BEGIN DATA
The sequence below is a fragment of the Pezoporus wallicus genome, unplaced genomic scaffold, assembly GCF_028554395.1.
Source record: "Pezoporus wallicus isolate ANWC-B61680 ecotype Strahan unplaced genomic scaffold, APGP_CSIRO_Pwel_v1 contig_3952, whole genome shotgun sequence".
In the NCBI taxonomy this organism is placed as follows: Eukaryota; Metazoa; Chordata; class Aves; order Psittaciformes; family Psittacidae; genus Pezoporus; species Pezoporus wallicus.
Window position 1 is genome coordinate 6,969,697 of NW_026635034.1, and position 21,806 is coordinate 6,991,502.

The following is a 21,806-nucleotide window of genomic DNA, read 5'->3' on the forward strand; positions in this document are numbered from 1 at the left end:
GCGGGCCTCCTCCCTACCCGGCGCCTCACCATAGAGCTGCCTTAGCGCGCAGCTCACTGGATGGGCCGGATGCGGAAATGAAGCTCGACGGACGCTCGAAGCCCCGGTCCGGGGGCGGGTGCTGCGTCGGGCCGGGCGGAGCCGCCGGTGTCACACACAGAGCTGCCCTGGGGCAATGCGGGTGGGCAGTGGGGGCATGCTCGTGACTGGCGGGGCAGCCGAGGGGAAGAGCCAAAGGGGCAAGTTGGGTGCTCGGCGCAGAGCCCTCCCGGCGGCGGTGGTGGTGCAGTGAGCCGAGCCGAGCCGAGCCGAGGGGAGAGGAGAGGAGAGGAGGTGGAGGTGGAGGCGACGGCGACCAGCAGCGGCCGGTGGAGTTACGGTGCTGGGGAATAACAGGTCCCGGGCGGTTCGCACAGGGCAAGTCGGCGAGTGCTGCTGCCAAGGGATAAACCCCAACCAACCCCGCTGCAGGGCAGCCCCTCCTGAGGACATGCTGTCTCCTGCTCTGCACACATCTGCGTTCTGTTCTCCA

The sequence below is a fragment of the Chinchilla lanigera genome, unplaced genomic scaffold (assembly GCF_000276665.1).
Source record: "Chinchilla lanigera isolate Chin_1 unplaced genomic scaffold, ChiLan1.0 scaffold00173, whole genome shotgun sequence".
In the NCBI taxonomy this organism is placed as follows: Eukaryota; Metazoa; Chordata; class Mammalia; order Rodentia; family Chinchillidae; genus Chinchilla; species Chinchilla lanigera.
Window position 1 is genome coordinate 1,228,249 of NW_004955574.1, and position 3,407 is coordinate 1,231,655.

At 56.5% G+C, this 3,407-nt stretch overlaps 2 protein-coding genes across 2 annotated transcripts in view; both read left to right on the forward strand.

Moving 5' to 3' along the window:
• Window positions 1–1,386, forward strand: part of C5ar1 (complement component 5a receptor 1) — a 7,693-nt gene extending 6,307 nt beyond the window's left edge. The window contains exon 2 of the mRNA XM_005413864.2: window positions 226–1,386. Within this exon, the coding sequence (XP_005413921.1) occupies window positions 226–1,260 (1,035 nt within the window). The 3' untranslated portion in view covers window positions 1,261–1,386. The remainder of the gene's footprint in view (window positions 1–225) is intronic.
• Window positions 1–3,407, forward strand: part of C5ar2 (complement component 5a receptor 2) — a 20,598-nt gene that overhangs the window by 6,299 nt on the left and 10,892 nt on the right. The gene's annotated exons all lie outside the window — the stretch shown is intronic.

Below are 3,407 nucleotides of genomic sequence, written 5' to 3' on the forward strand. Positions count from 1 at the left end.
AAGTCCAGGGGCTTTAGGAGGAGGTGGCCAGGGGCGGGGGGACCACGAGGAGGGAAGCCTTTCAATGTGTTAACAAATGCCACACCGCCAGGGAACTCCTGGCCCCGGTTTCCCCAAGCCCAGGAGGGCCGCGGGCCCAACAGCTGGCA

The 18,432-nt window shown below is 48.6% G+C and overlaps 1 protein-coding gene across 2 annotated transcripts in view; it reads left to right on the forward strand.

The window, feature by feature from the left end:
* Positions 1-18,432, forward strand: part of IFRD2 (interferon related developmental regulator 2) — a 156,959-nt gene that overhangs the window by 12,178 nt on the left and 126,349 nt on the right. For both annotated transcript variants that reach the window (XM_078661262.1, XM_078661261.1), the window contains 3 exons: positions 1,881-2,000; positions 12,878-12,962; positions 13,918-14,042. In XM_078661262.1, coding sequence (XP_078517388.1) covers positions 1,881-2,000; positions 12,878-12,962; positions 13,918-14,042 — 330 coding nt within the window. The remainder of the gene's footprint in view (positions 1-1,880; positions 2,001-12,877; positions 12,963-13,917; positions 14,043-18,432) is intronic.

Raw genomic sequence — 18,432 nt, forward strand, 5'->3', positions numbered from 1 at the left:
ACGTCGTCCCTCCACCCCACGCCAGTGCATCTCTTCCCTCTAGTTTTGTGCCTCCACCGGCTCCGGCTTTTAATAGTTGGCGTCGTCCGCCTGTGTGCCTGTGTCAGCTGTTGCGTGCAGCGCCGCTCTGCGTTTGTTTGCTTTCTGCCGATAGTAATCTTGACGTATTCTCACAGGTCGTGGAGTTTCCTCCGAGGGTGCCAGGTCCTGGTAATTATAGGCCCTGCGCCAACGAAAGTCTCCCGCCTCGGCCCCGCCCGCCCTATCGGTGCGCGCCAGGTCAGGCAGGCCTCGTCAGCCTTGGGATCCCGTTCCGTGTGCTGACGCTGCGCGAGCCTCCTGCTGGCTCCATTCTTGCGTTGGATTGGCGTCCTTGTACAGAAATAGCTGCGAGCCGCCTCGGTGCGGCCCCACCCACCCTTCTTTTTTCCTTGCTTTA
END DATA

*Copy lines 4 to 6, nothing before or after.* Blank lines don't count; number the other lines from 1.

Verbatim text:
Window position 1 is genome coordinate 6,969,697 of NW_026635034.1, and position 21,806 is coordinate 6,991,502.

The following is a 21,806-nucleotide window of genomic DNA, read 5'->3' on the forward strand; positions in this document are numbered from 1 at the left end:
GCGGGCCTCCTCCCTACCCGGCGCCTCACCATAGAGCTGCCTTAGCGCGCAGCTCACTGGATGGGCCGGATGCGGAAATGAAGCTCGACGGACGCTCGAAGCCCCGGTCCGGGGGCGGGTGCTGCGTCGGGCCGGGCGGAGCCGCCGGTGTCACACACAGAGCTGCCCTGGGGCAATGCGGGTGGGCAGTGGGGGCATGCTCGTGACTGGCGGGGCAGCCGAGGGGAAGAGCCAAAGGGGCAAGTTGGGTGCTCGGCGCAGAGCCCTCCCGGCGGCGGTGGTGGTGCAGTGAGCCGAGCCGAGCCGAGCCGAGGGGAGAGGAGAGGAGAGGAGGTGGAGGTGGAGGCGACGGCGACCAGCAGCGGCCGGTGGAGTTACGGTGCTGGGGAATAACAGGTCCCGGGCGGTTCGCACAGGGCAAGTCGGCGAGTGCTGCTGCCAAGGGATAAACCCCAACCAACCCCGCTGCAGGGCAGCCCCTCCTGAGGACATGCTGTCTCCTGCTCTGCACACATCTGCGTTCTGTTCTCCA